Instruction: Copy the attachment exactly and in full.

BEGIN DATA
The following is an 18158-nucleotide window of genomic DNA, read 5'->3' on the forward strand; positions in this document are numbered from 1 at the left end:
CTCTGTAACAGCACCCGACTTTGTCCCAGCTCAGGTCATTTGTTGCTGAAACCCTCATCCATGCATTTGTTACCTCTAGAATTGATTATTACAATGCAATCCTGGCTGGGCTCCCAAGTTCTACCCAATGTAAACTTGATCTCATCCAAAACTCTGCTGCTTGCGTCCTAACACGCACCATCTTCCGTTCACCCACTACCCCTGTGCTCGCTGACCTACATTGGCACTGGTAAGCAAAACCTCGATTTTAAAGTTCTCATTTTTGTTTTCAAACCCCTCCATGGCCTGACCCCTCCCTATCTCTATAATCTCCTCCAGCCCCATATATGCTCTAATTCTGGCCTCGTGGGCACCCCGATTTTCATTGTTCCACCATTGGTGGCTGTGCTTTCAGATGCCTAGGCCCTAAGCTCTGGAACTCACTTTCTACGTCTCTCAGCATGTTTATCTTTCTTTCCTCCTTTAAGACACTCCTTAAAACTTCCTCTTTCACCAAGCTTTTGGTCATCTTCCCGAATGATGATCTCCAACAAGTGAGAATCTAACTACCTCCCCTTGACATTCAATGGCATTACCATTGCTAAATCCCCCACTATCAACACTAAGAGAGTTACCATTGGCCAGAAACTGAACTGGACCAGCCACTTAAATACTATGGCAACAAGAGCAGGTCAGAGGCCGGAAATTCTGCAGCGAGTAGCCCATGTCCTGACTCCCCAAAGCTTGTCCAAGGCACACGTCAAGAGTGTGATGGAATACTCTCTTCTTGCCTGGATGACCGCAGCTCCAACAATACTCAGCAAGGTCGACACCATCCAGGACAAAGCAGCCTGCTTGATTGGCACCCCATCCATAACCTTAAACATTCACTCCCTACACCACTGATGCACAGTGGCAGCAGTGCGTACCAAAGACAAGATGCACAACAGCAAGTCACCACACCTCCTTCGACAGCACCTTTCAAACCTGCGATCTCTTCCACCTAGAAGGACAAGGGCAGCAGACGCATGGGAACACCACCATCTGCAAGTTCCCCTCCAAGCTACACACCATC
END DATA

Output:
The following is an 18158-nucleotide window of genomic DNA, read 5'->3' on the forward strand; positions in this document are numbered from 1 at the left end:
CTCTGTAACAGCACCCGACTTTGTCCCAGCTCAGGTCATTTGTTGCTGAAACCCTCATCCATGCATTTGTTACCTCTAGAATTGATTATTACAATGCAATCCTGGCTGGGCTCCCAAGTTCTACCCAATGTAAACTTGATCTCATCCAAAACTCTGCTGCTTGCGTCCTAACACGCACCATCTTCCGTTCACCCACTACCCCTGTGCTCGCTGACCTACATTGGCACTGGTAAGCAAAACCTCGATTTTAAAGTTCTCATTTTTGTTTTCAAACCCCTCCATGGCCTGACCCCTCCCTATCTCTATAATCTCCTCCAGCCCCATATATGCTCTAATTCTGGCCTCGTGGGCACCCCGATTTTCATTGTTCCACCATTGGTGGCTGTGCTTTCAGATGCCTAGGCCCTAAGCTCTGGAACTCACTTTCTACGTCTCTCAGCATGTTTATCTTTCTTTCCTCCTTTAAGACACTCCTTAAAACTTCCTCTTTCACCAAGCTTTTGGTCATCTTCCCGAATGATGATCTCCAACAAGTGAGAATCTAACTACCTCCCCTTGACATTCAATGGCATTACCATTGCTAAATCCCCCACTATCAACACTAAGAGAGTTACCATTGGCCAGAAACTGAACTGGACCAGCCACTTAAATACTATGGCAACAAGAGCAGGTCAGAGGCCGGAAATTCTGCAGCGAGTAGCCCATGTCCTGACTCCCCAAAGCTTGTCCAAGGCACACGTCAAGAGTGTGATGGAATACTCTCTTCTTGCCTGGATGACCGCAGCTCCAACAATACTCAGCAAGGTCGACACCATCCAGGACAAAGCAGCCTGCTTGATTGGCACCCCATCCATAACCTTAAACATTCACTCCCTACACCACTGATGCACAGTGGCAGCAGTGCGTACCAAAGACAAGATGCACAACAGCAAGTCACCACACCTCCTTCGACAGCACCTTTCAAACCTGCGATCTCTTCCACCTAGAAGGACAAGGGCAGCAGACGCATGGGAACACCACCATCTGCAAGTTCCCCTCCAAGCTACACACCATC